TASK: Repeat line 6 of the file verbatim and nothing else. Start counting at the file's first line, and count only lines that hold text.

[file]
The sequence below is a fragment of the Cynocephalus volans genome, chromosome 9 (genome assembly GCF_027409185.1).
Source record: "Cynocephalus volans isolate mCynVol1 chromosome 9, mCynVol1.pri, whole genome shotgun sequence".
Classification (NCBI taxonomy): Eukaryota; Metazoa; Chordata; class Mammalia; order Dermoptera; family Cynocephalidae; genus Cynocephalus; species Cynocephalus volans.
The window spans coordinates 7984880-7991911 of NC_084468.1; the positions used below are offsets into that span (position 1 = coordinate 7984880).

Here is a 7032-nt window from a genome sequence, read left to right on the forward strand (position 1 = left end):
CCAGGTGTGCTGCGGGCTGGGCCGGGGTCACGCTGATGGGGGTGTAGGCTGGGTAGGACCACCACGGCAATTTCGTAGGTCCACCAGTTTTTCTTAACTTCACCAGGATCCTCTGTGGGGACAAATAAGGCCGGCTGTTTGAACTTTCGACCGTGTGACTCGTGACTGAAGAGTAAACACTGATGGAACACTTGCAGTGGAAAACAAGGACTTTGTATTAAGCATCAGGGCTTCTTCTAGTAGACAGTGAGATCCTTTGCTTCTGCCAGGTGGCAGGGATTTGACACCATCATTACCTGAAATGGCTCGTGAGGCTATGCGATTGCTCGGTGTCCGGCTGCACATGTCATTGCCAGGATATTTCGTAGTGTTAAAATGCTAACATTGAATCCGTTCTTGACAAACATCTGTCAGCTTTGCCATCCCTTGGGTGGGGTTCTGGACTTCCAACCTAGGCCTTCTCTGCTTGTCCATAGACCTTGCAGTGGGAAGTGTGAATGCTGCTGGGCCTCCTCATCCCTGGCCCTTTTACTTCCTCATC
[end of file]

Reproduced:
CCAGGTGTGCTGCGGGCTGGGCCGGGGTCACGCTGATGGGGGTGTAGGCTGGGTAGGACCACCACGGCAATTTCGTAGGTCCACCAGTTTTTCTTAACTTCACCAGGATCCTCTGTGGGGACAAATAAGGCCGGCTGTTTGAACTTTCGACCGTGTGACTCGTGACTGAAGAGTAAACACTGATGGAACACTTGCAGTGGAAAACAAGGACTTTGTATTAAGCATCAGGGCTTCTTCTAGTAGACAGTGAGATCCTTTGCTTCTGCCAGGTGGCAGGGATTTGACACCATCATTACCTGAAATGGCTCGTGAGGCTATGCGATTGCTCGGTGTCCGGCTGCACATGTCATTGCCAGGATATTTCGTAGTGTTAAAATGCTAACATTGAATCCGTTCTTGACAAACATCTGTCAGCTTTGCCATCCCTTGGGTGGGGTTCTGGACTTCCAACCTAGGCCTTCTCTGCTTGTCCATAGACCTTGCAGTGGGAAGTGTGAATGCTGCTGGGCCTCCTCATCCCTGGCCCTTTTACTTCCTCATC